Know that you’re interested in languages but not sure of your direction?
Do you have a technical mind that loves a challenge? Then Linguistics might be the right choice for you!
Linguistics is the study of languages from a technical perspective.
A good analogy is that if studying languages is like learning how to drive a car, then studying Linguistics is like getting under the hood and finding out how it all works. It’s an amazingly broad subject – you can cover a huge range of topics from the differences in the way men and women speak, to the sentence structure of medieval German, to the brain’s response to different linguistic stimuli. Depending on the options you choose, it can be a fascinating social science or a highly scientific study of the brain’s abilities.
In my Linguistics interview, I was given a daunting sheet of paper with about twenty sentences on it in a language I didn’t recognise at all.
Don’t worry – you aren’t expected to translate it! The sentences will often have a “gloss”, or literal translation, under them. You’ll work with the professor to unpick these sentences, discussing what different elements mean and why they change under specific circumstances. I remember being worried in my interview that I couldn’t figure out the difference between a pair of word endings. I worked with the tutor to figure out that it was a number marking – this language didn’t just have singular and plural, but had a different word ending for when there are only two of something!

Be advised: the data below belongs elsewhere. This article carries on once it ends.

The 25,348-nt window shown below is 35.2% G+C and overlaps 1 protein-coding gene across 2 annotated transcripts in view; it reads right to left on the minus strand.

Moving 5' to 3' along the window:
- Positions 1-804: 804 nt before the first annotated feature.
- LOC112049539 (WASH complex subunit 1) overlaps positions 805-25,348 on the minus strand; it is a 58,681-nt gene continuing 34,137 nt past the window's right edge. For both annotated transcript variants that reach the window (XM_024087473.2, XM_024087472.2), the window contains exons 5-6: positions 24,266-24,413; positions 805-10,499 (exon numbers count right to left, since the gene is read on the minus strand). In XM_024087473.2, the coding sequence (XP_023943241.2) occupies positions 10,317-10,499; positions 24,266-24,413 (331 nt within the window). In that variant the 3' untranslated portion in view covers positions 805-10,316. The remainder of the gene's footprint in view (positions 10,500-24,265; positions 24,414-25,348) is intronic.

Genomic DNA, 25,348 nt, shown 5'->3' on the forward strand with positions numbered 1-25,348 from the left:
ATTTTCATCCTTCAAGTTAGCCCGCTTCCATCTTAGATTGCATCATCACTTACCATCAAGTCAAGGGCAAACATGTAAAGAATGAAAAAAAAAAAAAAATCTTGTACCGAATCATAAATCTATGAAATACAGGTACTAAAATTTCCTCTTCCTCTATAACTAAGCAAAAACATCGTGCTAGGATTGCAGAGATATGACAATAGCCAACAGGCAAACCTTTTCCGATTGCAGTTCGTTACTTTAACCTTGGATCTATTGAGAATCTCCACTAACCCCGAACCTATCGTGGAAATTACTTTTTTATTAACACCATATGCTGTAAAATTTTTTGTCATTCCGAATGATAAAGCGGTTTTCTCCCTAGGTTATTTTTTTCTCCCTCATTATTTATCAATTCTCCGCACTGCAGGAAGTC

It feels great to crack problems like this, and if you love untangling the mysteries of language then Linguistics is an amazing option. Tutors know that you can’t study Linguistics at school, so they make the subject really accessible and put you at ease in your interview.
There are several different ways of doing Linguistics at Oxbridge.
At Oxford, you have to do it with another subject: either Modern Languages, or Psychology and Philosophy. At Cambridge, you can only do it as a stand-alone subject. Which you choose really depends on what your interests are and why Linguistics interests you. For example, I studied French and Linguistics at Oxford, and these are just a few of the questions I tackled during my undergraduate degree: How did Latin become French and the other Romance languages? How can we help people who have had strokes to recover their language abilities? Does bilingualism really improve children’s cognitive abilities? How do African varieties of French differ from the French spoken in France?
Linguistics is a fantastic subject with so many possible applications.
The courses at Oxbridge are really well-designed to give you a broad understanding and still have loads of choice. If you love languages and want to understand more about this uniquely human ability, it could be the subject for you!